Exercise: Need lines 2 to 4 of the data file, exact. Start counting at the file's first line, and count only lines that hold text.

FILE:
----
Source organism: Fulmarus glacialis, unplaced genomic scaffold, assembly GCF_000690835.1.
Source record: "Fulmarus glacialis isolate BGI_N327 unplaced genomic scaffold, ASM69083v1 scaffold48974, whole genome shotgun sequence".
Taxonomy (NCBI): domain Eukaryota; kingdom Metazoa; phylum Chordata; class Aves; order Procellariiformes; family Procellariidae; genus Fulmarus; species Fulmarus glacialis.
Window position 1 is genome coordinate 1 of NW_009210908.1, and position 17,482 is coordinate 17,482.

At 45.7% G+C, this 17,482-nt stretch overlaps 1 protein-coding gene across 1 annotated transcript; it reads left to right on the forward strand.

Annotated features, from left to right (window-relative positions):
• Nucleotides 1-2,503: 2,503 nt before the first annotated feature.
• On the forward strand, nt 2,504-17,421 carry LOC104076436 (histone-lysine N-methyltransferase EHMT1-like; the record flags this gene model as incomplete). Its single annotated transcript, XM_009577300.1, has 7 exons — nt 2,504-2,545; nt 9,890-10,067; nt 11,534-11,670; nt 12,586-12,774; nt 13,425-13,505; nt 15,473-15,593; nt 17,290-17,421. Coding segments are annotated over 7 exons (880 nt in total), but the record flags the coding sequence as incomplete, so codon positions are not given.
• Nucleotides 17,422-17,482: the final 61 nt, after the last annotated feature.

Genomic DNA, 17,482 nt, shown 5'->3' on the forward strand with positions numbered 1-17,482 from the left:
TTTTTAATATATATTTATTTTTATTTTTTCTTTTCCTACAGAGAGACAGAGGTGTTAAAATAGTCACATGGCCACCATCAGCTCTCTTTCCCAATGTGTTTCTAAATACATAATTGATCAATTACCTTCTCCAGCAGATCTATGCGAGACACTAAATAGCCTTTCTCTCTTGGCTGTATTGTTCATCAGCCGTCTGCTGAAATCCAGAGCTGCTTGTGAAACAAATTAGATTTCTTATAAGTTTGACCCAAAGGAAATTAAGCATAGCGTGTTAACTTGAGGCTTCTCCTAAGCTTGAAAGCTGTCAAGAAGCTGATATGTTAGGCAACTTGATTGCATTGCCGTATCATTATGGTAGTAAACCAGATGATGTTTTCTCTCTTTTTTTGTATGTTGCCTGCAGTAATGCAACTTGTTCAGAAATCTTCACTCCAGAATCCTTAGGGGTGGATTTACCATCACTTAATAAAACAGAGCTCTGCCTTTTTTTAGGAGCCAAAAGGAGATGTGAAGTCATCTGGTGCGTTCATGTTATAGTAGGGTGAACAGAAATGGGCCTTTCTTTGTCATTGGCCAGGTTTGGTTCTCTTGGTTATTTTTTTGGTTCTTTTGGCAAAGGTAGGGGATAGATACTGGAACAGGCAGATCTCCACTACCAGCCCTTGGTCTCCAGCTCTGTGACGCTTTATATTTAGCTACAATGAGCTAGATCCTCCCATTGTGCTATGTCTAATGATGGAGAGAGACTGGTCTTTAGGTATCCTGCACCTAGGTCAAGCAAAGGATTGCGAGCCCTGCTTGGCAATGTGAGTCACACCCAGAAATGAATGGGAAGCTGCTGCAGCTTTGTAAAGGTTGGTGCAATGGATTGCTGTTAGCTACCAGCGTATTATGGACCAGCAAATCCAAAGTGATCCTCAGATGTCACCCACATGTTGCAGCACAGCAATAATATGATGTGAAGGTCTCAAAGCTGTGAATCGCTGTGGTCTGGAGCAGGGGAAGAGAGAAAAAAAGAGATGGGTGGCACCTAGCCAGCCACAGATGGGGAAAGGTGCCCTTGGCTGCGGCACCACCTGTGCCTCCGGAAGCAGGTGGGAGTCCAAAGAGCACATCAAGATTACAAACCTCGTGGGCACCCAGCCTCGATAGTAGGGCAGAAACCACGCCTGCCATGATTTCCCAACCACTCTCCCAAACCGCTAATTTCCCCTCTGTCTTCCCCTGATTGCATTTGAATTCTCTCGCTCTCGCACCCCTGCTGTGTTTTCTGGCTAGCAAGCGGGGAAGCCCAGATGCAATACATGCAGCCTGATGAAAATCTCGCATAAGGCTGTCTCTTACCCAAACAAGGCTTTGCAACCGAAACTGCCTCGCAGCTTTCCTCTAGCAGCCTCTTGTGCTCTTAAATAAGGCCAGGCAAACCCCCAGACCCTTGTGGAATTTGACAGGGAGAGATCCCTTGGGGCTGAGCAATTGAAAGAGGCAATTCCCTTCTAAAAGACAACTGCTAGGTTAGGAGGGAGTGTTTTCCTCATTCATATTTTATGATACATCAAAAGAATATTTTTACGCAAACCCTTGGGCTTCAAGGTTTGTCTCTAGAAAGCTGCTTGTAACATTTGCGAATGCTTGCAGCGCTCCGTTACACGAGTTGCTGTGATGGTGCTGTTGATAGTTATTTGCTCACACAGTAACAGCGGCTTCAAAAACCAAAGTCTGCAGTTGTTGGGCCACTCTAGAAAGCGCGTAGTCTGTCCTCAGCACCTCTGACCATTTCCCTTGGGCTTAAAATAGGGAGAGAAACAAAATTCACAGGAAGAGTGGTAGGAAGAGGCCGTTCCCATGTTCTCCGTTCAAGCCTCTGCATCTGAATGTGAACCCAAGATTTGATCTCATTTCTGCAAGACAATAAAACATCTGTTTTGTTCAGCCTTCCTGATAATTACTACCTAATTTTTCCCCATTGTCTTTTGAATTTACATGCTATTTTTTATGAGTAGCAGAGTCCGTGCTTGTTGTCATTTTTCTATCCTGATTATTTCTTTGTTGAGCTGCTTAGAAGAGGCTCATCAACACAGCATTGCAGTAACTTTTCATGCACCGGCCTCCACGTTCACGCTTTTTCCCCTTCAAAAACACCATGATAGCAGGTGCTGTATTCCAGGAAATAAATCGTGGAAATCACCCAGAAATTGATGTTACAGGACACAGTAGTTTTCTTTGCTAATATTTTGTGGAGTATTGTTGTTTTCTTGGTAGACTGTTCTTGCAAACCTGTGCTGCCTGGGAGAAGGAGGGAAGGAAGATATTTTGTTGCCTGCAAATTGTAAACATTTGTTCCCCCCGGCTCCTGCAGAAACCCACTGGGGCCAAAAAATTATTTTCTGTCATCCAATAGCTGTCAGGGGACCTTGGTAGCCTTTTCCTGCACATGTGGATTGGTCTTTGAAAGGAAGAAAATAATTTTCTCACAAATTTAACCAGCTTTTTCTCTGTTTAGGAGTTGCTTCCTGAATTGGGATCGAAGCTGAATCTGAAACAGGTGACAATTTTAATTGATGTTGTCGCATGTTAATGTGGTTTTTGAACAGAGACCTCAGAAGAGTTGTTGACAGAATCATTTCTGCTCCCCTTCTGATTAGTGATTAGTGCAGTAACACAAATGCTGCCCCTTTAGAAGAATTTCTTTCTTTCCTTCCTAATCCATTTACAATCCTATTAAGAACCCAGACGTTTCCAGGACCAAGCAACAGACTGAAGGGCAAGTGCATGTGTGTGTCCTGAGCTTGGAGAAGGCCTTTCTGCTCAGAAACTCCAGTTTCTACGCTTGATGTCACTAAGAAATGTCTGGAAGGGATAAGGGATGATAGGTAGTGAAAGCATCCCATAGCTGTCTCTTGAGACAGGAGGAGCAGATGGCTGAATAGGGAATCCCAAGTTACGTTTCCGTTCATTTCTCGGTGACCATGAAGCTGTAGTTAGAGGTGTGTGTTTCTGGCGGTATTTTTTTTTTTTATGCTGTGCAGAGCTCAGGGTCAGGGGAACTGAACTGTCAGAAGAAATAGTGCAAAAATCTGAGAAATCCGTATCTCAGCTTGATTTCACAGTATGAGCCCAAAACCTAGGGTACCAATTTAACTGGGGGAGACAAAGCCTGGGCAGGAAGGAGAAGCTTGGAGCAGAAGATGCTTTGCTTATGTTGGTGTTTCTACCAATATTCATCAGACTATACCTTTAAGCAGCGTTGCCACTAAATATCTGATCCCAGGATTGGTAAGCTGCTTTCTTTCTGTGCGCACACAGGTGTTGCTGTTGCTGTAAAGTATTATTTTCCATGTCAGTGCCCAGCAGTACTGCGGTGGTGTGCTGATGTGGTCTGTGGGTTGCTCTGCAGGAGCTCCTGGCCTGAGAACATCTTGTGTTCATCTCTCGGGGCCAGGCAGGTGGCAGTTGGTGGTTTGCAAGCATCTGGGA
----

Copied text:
Source record: "Fulmarus glacialis isolate BGI_N327 unplaced genomic scaffold, ASM69083v1 scaffold48974, whole genome shotgun sequence".
Taxonomy (NCBI): domain Eukaryota; kingdom Metazoa; phylum Chordata; class Aves; order Procellariiformes; family Procellariidae; genus Fulmarus; species Fulmarus glacialis.
Window position 1 is genome coordinate 1 of NW_009210908.1, and position 17,482 is coordinate 17,482.